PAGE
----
The impact of the current drought has been well chronicled, in government reports, in economic postmortems, in endless news accounts showing images of cracked earth, emaciated cattle and stranded boats. But for all of the misery that the drought has inflicted, and for all the analysis it has inspired, we still have a far-from-perfect understanding of precisely how much water is being used and how much the state actually needs.
Section 11.031 of the Texas Water Code requires anyone who owns a surface water right to submit an annual report to the Texas Commission on Environmental Quality (TCEQ) documenting “all information required by the commission to aid in administering the water law and in making inventory of the state’s water resources.” Among other things, the reports are supposed to include information on rights holders’ water usage. In spite of this requirement, more than 40 percent of water rights holders outside of watermaster basins do not report their water usage.
This year, the state legislature passed H.B. 2615, which increases the penalties that TCEQ can impose on water rights holders who fail to file reports. Until now, TCEQ could only threaten violators with a relatively trivial fine: a $25 base late fee, plus $1 per day after March 1, with a maximum cap of $150. These amounts have remained the same since 1977 – when the original Dallas television series had yet to premiere, the state had a smaller population than New York, and there all told about 12 million fewer Texans.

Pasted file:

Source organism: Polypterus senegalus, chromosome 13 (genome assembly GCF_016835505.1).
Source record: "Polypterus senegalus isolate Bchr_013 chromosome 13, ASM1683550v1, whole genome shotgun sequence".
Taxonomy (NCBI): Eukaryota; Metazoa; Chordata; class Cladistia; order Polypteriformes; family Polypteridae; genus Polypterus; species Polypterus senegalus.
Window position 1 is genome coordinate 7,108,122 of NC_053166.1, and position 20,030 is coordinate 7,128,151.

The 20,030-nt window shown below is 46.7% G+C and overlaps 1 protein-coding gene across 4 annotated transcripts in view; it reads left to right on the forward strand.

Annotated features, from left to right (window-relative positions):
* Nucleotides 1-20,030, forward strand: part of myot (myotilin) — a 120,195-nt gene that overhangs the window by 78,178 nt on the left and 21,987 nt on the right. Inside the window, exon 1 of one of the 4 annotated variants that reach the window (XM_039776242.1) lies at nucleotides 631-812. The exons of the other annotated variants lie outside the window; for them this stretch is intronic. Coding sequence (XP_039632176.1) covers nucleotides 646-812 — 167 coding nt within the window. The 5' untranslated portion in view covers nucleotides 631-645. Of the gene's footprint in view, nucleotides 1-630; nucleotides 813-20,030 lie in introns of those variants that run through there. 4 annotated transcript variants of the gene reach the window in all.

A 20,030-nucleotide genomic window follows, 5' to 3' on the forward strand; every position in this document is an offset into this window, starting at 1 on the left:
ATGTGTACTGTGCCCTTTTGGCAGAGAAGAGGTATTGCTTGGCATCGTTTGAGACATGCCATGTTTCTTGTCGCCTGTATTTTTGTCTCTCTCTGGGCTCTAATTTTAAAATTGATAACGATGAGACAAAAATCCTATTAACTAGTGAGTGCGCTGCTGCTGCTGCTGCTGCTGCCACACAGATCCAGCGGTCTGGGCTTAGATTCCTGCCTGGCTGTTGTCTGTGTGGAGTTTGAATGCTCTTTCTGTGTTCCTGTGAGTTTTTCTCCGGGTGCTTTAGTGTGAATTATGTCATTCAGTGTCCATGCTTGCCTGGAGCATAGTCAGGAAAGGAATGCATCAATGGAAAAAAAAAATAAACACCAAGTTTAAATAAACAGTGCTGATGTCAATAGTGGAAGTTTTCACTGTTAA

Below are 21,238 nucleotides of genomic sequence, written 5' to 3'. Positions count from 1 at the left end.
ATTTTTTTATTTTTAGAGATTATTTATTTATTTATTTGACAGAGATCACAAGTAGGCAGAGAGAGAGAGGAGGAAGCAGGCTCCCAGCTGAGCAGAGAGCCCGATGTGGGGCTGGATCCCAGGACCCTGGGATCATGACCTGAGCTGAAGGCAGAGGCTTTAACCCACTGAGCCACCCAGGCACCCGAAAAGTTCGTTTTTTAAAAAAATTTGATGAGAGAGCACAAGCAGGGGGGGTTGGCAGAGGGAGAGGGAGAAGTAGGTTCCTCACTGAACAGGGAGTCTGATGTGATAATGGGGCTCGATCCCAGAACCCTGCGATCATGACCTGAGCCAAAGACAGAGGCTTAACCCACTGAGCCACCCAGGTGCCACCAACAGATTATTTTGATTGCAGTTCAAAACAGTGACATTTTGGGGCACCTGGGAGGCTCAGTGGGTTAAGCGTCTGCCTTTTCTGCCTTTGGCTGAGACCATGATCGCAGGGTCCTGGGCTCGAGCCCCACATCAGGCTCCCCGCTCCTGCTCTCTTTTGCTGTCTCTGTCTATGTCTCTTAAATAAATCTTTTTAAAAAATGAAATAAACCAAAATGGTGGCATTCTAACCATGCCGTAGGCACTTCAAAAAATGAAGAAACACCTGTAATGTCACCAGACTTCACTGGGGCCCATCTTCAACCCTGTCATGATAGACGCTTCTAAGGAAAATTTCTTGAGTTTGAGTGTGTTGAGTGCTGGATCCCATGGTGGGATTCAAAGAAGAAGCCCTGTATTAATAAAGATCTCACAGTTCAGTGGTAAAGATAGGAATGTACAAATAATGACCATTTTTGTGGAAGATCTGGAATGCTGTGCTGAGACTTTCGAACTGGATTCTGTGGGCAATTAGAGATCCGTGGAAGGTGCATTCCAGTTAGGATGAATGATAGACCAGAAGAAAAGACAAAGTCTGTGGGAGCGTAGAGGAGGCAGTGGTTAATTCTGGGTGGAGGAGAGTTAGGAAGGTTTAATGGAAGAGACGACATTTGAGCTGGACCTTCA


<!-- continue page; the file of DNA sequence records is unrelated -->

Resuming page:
H.B. 2615 increases the penalty to $100-a-day for rights holders with appropriations of 5,000 acre-feet or less per year and $500 per day for rights holders with appropriations of more than 5,000 acre-feet per year. (As originally introduced, the bill gave TCEQ the discretion to set penalties, with a daily maximum of $5,000.)
The House Research Organization analysis of H.B. 2615 said that the bill would promote compliance with the reporting requirement and provide TCEQ with information needed to respond to priority calls. Certainly, usage information could help TCEQ to understand the impacts of calls and to design appropriate curtailments (particularly if the curtailments are not driven strictly by priority of rights).
But that information could perhaps serve an even more important purpose if it gives the agency sufficient evidence to cancel unused water rights. Like other Western states, Texas governs surface water according to the appropriations doctrine, one tenant of which is that water rights holders can lose rights to water they do not beneficially use.
This use-it-or-lose-it ethos evolved from a historical desire in water-scarce regions to ensure that available water was used to the fullest extent, that it was not wasted by being allowed to flush out to sea. But over time the West (for the most part) has come to appreciate that what was once considered waste can be quite beneficial and that what was once considered beneficial use can be quite wasteful.